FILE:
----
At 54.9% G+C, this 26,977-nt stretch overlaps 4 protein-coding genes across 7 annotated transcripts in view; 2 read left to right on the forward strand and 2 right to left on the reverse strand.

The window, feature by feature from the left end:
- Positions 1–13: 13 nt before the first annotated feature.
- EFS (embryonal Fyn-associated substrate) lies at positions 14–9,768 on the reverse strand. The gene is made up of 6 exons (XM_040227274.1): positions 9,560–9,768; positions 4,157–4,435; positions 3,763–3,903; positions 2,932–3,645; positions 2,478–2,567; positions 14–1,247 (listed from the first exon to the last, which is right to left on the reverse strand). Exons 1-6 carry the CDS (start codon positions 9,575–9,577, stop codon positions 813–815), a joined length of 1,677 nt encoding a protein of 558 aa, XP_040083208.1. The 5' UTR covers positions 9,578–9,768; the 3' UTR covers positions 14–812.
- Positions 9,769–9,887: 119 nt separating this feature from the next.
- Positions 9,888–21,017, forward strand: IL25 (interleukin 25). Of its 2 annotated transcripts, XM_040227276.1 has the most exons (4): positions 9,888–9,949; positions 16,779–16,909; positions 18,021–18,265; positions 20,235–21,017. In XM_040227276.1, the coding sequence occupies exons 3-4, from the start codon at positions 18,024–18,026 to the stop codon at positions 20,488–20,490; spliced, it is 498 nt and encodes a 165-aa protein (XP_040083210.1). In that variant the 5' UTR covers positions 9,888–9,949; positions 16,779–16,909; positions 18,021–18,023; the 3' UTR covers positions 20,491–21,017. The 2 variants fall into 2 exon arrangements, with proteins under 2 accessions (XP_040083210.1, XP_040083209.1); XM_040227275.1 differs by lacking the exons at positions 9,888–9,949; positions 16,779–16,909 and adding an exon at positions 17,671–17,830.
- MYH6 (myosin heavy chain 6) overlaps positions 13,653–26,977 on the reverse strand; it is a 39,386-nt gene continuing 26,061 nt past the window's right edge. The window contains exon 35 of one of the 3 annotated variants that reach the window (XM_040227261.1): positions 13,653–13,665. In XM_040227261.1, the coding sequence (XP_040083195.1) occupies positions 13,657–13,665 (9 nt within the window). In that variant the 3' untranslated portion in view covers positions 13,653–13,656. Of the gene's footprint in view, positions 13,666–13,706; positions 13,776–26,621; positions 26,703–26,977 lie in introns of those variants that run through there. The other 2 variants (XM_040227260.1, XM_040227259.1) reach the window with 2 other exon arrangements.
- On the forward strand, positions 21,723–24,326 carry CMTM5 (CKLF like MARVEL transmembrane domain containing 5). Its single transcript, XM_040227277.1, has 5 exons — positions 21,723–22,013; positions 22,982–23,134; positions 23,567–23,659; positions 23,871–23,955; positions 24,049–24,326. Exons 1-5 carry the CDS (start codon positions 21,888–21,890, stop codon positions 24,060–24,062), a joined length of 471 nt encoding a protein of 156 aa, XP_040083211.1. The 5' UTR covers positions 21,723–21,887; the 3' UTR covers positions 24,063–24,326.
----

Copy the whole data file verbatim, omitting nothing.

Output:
At 54.9% G+C, this 26,977-nt stretch overlaps 4 protein-coding genes across 7 annotated transcripts in view; 2 read left to right on the forward strand and 2 right to left on the reverse strand.

The window, feature by feature from the left end:
- Positions 1–13: 13 nt before the first annotated feature.
- EFS (embryonal Fyn-associated substrate) lies at positions 14–9,768 on the reverse strand. The gene is made up of 6 exons (XM_040227274.1): positions 9,560–9,768; positions 4,157–4,435; positions 3,763–3,903; positions 2,932–3,645; positions 2,478–2,567; positions 14–1,247 (listed from the first exon to the last, which is right to left on the reverse strand). Exons 1-6 carry the CDS (start codon positions 9,575–9,577, stop codon positions 813–815), a joined length of 1,677 nt encoding a protein of 558 aa, XP_040083208.1. The 5' UTR covers positions 9,578–9,768; the 3' UTR covers positions 14–812.
- Positions 9,769–9,887: 119 nt separating this feature from the next.
- Positions 9,888–21,017, forward strand: IL25 (interleukin 25). Of its 2 annotated transcripts, XM_040227276.1 has the most exons (4): positions 9,888–9,949; positions 16,779–16,909; positions 18,021–18,265; positions 20,235–21,017. In XM_040227276.1, the coding sequence occupies exons 3-4, from the start codon at positions 18,024–18,026 to the stop codon at positions 20,488–20,490; spliced, it is 498 nt and encodes a 165-aa protein (XP_040083210.1). In that variant the 5' UTR covers positions 9,888–9,949; positions 16,779–16,909; positions 18,021–18,023; the 3' UTR covers positions 20,491–21,017. The 2 variants fall into 2 exon arrangements, with proteins under 2 accessions (XP_040083210.1, XP_040083209.1); XM_040227275.1 differs by lacking the exons at positions 9,888–9,949; positions 16,779–16,909 and adding an exon at positions 17,671–17,830.
- MYH6 (myosin heavy chain 6) overlaps positions 13,653–26,977 on the reverse strand; it is a 39,386-nt gene continuing 26,061 nt past the window's right edge. The window contains exon 35 of one of the 3 annotated variants that reach the window (XM_040227261.1): positions 13,653–13,665. In XM_040227261.1, the coding sequence (XP_040083195.1) occupies positions 13,657–13,665 (9 nt within the window). In that variant the 3' untranslated portion in view covers positions 13,653–13,656. Of the gene's footprint in view, positions 13,666–13,706; positions 13,776–26,621; positions 26,703–26,977 lie in introns of those variants that run through there. The other 2 variants (XM_040227260.1, XM_040227259.1) reach the window with 2 other exon arrangements.
- On the forward strand, positions 21,723–24,326 carry CMTM5 (CKLF like MARVEL transmembrane domain containing 5). Its single transcript, XM_040227277.1, has 5 exons — positions 21,723–22,013; positions 22,982–23,134; positions 23,567–23,659; positions 23,871–23,955; positions 24,049–24,326. Exons 1-5 carry the CDS (start codon positions 21,888–21,890, stop codon positions 24,060–24,062), a joined length of 471 nt encoding a protein of 156 aa, XP_040083211.1. The 5' UTR covers positions 21,723–21,887; the 3' UTR covers positions 24,063–24,326.